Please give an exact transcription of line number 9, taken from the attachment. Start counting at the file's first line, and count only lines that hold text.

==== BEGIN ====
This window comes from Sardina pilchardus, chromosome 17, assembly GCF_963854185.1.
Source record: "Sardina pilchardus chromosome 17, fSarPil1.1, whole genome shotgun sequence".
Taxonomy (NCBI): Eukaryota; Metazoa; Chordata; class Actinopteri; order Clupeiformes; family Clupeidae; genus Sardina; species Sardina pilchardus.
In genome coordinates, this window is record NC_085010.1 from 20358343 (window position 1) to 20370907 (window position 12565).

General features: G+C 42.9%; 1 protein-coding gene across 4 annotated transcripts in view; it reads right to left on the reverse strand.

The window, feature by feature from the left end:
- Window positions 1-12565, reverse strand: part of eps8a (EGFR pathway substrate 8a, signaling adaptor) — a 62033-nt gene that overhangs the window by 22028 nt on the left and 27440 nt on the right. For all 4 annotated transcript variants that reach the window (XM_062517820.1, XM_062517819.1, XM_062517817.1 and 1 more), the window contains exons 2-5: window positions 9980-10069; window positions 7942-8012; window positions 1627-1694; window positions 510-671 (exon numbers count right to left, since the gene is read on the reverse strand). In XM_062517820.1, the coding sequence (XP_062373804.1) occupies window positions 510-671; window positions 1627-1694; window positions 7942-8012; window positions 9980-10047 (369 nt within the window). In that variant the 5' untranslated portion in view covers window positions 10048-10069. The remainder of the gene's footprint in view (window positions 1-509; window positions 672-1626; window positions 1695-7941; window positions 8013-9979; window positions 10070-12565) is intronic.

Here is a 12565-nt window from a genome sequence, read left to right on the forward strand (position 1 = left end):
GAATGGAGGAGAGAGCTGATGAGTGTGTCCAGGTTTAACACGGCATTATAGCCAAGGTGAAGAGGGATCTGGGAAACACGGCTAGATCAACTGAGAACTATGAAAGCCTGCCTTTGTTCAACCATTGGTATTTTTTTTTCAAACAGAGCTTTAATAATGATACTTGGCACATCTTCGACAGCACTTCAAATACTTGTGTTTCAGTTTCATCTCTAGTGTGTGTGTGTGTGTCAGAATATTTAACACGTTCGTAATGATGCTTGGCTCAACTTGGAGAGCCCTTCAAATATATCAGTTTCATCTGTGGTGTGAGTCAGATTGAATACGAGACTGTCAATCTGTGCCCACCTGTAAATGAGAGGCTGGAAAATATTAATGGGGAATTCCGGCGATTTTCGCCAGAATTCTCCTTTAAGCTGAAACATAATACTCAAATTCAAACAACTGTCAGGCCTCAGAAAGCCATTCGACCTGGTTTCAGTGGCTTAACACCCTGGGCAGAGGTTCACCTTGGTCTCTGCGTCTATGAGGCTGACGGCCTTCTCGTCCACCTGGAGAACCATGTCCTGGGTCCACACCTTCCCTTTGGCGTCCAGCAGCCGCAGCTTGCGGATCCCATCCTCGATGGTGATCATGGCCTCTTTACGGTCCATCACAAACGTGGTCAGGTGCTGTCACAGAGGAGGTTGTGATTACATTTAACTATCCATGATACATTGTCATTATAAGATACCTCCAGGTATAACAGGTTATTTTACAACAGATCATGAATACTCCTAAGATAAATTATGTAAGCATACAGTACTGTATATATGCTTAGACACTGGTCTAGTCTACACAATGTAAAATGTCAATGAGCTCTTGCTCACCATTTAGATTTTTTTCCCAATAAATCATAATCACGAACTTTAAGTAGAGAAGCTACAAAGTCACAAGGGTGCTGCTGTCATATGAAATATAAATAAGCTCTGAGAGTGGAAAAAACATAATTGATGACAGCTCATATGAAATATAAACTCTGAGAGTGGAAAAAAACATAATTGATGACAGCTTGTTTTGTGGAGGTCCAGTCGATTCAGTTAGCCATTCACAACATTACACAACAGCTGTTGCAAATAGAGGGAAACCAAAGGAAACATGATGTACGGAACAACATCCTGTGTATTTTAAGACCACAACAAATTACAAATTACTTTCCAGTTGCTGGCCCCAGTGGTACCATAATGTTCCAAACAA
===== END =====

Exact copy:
GAATGGAGGAGAGAGCTGATGAGTGTGTCCAGGTTTAACACGGCATTATAGCCAAGGTGAAGAGGGATCTGGGAAACACGGCTAGATCAACTGAGAACTATGAAAGCCTGCCTTTGTTCAACCATTGGTATTTTTTTTTCAAACAGAGCTTTAATAATGATACTTGGCACATCTTCGACAGCACTTCAAATACTTGTGTTTCAGTTTCATCTCTAGTGTGTGTGTGTGTGTCAGAATATTTAACACGTTCGTAATGATGCTTGGCTCAACTTGGAGAGCCCTTCAAATATATCAGTTTCATCTGTGGTGTGAGTCAGATTGAATACGAGACTGTCAATCTGTGCCCACCTGTAAATGAGAGGCTGGAAAATATTAATGGGGAATTCCGGCGATTTTCGCCAGAATTCTCCTTTAAGCTGAAACATAATACTCAAATTCAAACAACTGTCAGGCCTCAGAAAGCCATTCGACCTGGTTTCAGTGGCTTAACACCCTGGGCAGAGGTTCACCTTGGTCTCTGCGTCTATGAGGCTGACGGCCTTCTCGTCCACCTGGAGAACCATGTCCTGGGTCCACACCTTCCCTTTGGCGTCCAGCAGCCGCAGCTTGCGGATCCCATCCTCGATGGTGATCATGGCCTCTTTACGGTCCATCACAAACGTGGTCAGGTGCTGTCACAGAGGAGGTTGTGATTACATTTAACTATCCATGATACATTGTCATTATAAGATACCTCCAGGTATAACAGGTTATTTTACAACAGATCATGAATACTCCTAAGATAAATTATGTAAGCATACAGTACTGTATATATGCTTAGACACTGGTCTAGTCTACACAATGTAAAATGTCAATGAGCTCTTGCTCACCATTTAGATTTTTTTCCCAATAAATCATAATCACGAACTTTAAGTAGAGAAGCTACAAAGTCACAAGGGTGCTGCTGTCATATGAAATATAAATAAGCTCTGAGAGTGGAAAAAACATAATTGATGACAGCTCATATGAAATATAAACTCTGAGAGTGGAAAAAAACATAATTGATGACAGCTTGTTTTGTGGAGGTCCAGTCGATTCAGTTAGCCATTCACAACATTACACAACAGCTGTTGCAAATAGAGGGAAACCAAAGGAAACATGATGTACGGAACAACATCCTGTGTATTTTAAGACCACAACAAATTACAAATTACTTTCCAGTTGCTGGCCCCAGTGGTACCATAATGTTCCAAACAA